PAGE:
Here's how to get the view to the Grand Canyon and other iconic landmarks all to yourself (Shutterstock)
Advice Words : Wanderlust Team | 03 May 2019

22 tips for avoiding crowds at classic travel icons

It’s always the same: top locations, big views and huge queues – that is unless you have the inside track. Wanderlust's travel-mad readers share their tips for beating the crowds...

The early bird catches the worm…

Hop in an air balloon at sunrise before Teotihuacan opens (Dreamstime)

Hop in an air balloon at sunrise before Teotihuacan opens (Dreamstime)

The ancient city of Teotihuacan is a Mecca for people visiting Mexico, and can get quite busy. One way to see this archaeological site without people crowding your photo is by booking a sunrise hot air balloon ride before the site opens. From your basket, high above the Pyramids of the Sun and the Moon, you can get a great shot before the crowds arrive.

— Rolf Stanley, Latin America Destination Manager, Tucan Travel

"I always travel in the shoulder season. I entered Park Güell in Barcelona at 7am and I had the whole place for myself for an hour."

— Kate Hipkins

"Take advantage of your jet lag! Instead of trying to sleep, go on morning hikes and enjoy sunrises without tourists blocking your view."

— Helena Lamers

"We always get up extra early to arrive before crowds start to gather and take breakfast with us to eat in case we have to queue."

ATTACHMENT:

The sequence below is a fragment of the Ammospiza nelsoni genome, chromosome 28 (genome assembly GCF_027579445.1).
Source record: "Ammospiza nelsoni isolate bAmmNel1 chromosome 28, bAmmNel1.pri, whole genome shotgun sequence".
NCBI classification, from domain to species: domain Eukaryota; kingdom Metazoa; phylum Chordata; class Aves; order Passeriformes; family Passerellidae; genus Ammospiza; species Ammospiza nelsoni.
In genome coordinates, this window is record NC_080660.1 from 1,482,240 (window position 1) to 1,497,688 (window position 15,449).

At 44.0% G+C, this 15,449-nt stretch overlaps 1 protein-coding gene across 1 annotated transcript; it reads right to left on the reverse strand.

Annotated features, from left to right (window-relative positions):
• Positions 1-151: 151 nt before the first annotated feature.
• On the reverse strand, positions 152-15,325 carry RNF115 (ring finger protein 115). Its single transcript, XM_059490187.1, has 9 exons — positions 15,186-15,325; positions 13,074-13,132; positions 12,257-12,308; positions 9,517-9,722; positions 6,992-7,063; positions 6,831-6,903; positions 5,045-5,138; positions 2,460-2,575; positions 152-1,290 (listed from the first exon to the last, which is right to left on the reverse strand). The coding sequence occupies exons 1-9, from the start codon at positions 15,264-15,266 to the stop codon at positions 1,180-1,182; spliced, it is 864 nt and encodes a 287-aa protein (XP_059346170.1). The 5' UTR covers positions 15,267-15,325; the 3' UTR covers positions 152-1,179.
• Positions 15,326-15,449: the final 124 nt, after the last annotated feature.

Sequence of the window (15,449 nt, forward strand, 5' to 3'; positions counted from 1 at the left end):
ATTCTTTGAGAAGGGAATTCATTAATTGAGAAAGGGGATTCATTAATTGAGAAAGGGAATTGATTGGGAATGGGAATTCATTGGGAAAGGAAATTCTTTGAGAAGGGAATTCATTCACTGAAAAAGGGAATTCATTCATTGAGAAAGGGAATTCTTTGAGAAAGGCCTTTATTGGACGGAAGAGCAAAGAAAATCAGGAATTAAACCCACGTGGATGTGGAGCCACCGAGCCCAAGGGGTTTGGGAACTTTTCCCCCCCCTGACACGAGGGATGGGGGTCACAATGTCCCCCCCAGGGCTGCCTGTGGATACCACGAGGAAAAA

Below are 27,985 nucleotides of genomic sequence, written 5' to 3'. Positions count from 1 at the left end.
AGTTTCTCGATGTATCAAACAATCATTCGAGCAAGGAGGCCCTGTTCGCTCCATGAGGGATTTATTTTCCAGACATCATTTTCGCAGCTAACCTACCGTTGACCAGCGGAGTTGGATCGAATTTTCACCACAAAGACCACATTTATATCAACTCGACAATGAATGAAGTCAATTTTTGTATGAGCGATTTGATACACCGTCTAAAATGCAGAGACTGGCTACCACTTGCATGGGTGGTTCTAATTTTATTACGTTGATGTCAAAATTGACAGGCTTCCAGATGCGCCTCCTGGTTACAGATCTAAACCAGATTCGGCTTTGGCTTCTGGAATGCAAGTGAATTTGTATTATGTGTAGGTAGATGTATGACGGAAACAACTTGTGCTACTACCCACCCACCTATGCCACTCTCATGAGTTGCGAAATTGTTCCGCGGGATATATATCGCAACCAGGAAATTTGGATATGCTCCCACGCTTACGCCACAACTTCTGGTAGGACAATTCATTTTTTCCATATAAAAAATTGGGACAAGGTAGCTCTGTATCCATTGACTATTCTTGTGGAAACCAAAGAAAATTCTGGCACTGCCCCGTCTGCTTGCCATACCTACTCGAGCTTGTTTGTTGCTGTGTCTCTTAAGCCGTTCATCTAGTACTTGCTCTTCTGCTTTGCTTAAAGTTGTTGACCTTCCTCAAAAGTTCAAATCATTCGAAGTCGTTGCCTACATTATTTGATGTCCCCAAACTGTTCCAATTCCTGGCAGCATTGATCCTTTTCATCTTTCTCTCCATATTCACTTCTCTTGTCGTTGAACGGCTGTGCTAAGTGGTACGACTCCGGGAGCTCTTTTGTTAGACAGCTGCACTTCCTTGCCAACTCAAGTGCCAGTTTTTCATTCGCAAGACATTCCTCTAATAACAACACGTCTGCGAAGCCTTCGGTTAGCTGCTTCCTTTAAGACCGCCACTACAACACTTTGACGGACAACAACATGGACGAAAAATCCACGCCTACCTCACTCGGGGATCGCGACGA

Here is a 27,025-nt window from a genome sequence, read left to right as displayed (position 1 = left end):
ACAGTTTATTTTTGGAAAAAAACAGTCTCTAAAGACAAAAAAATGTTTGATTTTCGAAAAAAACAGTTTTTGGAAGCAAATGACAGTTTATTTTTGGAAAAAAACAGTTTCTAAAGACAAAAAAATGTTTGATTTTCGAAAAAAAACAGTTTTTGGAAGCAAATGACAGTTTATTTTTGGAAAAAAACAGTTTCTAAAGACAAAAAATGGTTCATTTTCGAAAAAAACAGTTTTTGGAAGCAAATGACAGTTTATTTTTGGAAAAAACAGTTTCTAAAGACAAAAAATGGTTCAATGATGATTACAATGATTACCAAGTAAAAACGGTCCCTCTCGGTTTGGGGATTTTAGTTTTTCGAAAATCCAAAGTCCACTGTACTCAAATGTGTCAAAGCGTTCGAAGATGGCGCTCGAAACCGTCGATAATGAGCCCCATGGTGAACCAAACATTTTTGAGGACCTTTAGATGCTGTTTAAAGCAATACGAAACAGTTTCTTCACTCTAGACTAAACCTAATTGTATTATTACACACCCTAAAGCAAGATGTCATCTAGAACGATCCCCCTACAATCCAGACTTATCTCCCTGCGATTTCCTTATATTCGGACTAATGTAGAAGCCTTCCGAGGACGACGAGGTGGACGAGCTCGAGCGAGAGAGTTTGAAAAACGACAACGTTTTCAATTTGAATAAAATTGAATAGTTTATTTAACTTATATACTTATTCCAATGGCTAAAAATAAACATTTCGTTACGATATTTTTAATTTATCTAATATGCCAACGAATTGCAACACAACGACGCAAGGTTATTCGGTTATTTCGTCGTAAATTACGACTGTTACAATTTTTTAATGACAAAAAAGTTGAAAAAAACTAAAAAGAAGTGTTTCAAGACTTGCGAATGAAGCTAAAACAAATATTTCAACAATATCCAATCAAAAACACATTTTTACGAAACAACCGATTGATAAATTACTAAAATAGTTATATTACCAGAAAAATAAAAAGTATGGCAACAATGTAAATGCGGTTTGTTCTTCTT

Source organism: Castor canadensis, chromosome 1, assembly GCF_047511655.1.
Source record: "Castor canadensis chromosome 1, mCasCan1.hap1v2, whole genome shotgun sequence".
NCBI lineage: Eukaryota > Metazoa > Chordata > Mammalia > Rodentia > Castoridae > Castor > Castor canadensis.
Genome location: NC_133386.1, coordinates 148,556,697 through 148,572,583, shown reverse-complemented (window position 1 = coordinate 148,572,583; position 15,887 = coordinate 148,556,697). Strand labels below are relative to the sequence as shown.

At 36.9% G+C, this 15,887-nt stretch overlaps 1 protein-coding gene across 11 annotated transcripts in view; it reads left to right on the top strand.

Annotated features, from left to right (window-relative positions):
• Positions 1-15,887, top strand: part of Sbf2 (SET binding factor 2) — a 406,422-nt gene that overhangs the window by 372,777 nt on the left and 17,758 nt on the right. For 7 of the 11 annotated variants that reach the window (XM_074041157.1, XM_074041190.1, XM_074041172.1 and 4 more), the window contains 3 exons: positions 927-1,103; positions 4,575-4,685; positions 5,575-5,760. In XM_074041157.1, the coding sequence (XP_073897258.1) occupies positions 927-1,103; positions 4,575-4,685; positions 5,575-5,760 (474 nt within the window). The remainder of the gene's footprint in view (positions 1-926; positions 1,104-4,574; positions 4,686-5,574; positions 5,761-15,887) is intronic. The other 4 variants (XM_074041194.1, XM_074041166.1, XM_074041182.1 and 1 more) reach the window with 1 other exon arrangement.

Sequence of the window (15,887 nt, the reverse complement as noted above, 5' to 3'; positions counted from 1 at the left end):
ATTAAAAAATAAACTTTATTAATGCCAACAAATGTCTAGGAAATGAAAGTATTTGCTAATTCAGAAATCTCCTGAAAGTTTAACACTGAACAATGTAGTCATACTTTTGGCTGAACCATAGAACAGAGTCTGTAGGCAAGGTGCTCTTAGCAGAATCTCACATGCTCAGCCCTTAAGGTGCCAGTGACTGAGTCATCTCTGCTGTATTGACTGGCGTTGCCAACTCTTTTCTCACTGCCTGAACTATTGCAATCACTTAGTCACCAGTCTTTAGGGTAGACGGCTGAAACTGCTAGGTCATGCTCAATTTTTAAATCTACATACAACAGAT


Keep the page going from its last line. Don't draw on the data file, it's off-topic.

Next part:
— Kellie Stanness-Witcher

"Early birds catch the worm and not the crowds - try to arrive as early as possible. If you need to buy tickets, do so prior to the day of visit."

— Deborah Mead 

Venture where others won’t

Visit the Sistine Chapel when everyone else is busy listening to the Pope on a Wednesday morning (Dreamstime)

Visit the Sistine Chapel when everyone else is busy listening to the Pope on a Wednesday morning (Dreamstime)

Visit the Vatican and Sistine Chapel on a Wednesday morning when the Pope holds an audience in the square – most visitors will be busy outside, listening to him speak.

— Alastair Bell

 

"The shrine Fushimi Inari Taisha in Kyoto is beautiful. If you arrive when it’s busy, keep walking uphill and under the torii gates – most people give up after a while, so you can get some great photos."

— Sue Stones 

"The further from Beijing you get, the fewer crowds at the Great Wall, so try to visit a section of wild wall as it’s hardest to hike these parts."

— Louise Clarkson

"Choose a day when there are lots of other events at another tourist attraction and your place will be empty. I also go really early or really late."

– Adam Gleave

"I visited Petra during a World Cup football match and it was less crowded since everyone was watching the games." 

— Helga Boom

What would the locals do? 

Avoid the crowds at Saint Mark's Basilica by attending Sunday mass (Shutterstock)

Avoid the crowds at Saint Mark's Basilica by attending Sunday mass (Shutterstock)

If you’re visiting a church such as the Basilica di San Marco in Venice, where the queue wraps around the building, try going to evening or Sunday mass. You can still look around, plus you get to experience and appreciate the local culture, whether you’re religious or not.

— Cassandra Ward